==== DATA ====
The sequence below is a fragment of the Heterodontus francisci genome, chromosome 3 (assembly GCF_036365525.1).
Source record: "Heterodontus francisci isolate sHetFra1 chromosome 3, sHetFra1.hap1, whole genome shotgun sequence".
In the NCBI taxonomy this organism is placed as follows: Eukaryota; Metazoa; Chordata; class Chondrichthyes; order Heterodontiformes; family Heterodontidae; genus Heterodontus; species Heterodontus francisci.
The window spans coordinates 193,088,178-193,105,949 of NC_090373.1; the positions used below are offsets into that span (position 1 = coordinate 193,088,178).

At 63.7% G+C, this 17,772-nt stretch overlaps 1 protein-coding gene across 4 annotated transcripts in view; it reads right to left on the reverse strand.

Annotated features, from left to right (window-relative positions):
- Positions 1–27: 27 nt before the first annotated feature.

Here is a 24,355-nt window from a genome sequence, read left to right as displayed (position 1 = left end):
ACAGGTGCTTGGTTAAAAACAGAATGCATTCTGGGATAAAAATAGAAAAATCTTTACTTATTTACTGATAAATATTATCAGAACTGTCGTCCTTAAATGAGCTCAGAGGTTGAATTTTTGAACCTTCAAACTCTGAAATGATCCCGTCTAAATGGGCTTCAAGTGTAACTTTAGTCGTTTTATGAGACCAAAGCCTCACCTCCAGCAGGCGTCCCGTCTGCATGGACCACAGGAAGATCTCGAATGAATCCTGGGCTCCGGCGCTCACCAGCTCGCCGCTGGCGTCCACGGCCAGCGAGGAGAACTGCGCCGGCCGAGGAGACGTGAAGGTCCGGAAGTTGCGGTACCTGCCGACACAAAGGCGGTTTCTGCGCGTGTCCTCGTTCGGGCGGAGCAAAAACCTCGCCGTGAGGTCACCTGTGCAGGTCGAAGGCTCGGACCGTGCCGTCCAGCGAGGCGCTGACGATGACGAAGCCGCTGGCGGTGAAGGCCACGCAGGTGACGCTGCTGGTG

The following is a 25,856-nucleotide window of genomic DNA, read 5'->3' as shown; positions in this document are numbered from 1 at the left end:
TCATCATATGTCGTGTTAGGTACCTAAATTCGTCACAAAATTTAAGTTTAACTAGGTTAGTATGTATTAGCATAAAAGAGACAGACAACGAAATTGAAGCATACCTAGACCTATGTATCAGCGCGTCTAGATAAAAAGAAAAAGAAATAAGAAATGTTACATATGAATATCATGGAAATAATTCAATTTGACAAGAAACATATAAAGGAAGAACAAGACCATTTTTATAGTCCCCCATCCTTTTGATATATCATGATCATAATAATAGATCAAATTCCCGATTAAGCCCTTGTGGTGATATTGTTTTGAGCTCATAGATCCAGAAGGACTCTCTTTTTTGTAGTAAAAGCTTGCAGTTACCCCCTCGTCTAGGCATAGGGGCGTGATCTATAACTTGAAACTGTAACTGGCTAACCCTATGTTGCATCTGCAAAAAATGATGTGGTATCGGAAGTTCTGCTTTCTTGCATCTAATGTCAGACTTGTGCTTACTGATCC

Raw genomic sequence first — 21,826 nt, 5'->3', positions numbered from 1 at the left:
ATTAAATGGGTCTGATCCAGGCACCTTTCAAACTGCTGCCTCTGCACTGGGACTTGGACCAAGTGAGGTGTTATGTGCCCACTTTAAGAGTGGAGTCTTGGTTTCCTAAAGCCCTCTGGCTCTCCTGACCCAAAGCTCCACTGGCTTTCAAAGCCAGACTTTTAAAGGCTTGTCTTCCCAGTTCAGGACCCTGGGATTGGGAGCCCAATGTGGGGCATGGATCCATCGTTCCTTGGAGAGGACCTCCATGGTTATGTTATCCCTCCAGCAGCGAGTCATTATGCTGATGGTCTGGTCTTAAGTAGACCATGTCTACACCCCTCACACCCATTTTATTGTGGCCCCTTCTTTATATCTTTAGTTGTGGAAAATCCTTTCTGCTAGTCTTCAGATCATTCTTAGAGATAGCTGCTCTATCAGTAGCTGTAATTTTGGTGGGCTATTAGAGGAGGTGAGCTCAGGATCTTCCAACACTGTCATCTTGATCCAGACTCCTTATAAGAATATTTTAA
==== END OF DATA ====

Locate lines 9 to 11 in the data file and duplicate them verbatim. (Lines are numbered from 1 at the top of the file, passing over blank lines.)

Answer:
ACAGGTGCTTGGTTAAAAACAGAATGCATTCTGGGATAAAAATAGAAAAATCTTTACTTATTTACTGATAAATATTATCAGAACTGTCGTCCTTAAATGAGCTCAGAGGTTGAATTTTTGAACCTTCAAACTCTGAAATGATCCCGTCTAAATGGGCTTCAAGTGTAACTTTAGTCGTTTTATGAGACCAAAGCCTCACCTCCAGCAGGCGTCCCGTCTGCATGGACCACAGGAAGATCTCGAATGAATCCTGGGCTCCGGCGCTCACCAGCTCGCCGCTGGCGTCCACGGCCAGCGAGGAGAACTGCGCCGGCCGAGGAGACGTGAAGGTCCGGAAGTTGCGGTACCTGCCGACACAAAGGCGGTTTCTGCGCGTGTCCTCGTTCGGGCGGAGCAAAAACCTCGCCGTGAGGTCACCTGTGCAGGTCGAAGGCTCGGACCGTGCCGTCCAGCGAGGCGCTGACGATGACGAAGCCGCTGGCGGTGAAGGCCACGCAGGTGACGCTGCTGGTG

The following is a 25,856-nucleotide window of genomic DNA, read 5'->3' as shown; positions in this document are numbered from 1 at the left end:
TCATCATATGTCGTGTTAGGTACCTAAATTCGTCACAAAATTTAAGTTTAACTAGGTTAGTATGTATTAGCATAAAAGAGACAGACAACGAAATTGAAGCATACCTAGACCTATGTATCAGCGCGTCTAGATAAAAAGAAAAAGAAATAAGAAATGTTACATATGAATATCATGGAAATAATTCAATTTGACAAGAAACATATAAAGGAAGAACAAGACCATTTTTATAGTCCCCCATCCTTTTGATATATCATGATCATAATAATAGATCAAATTCCCGATTAAGCCCTTGTGGTGATATTGTTTTGAGCTCATAGATCCAGAAGGACTCTCTTTTTTGTAGTAAAAGCTTGCAGTTACCCCCTCGTCTAGGCATAGGGGCGTGATCTATAACTTGAAACTGTAACTGGCTAACCCTATGTTGCATCTGCAAAAAATGATGTGGTATCGGAAGTTCTGCTTTCTTGCATCTAATGTCAGACTTGTGCTTACTGATCC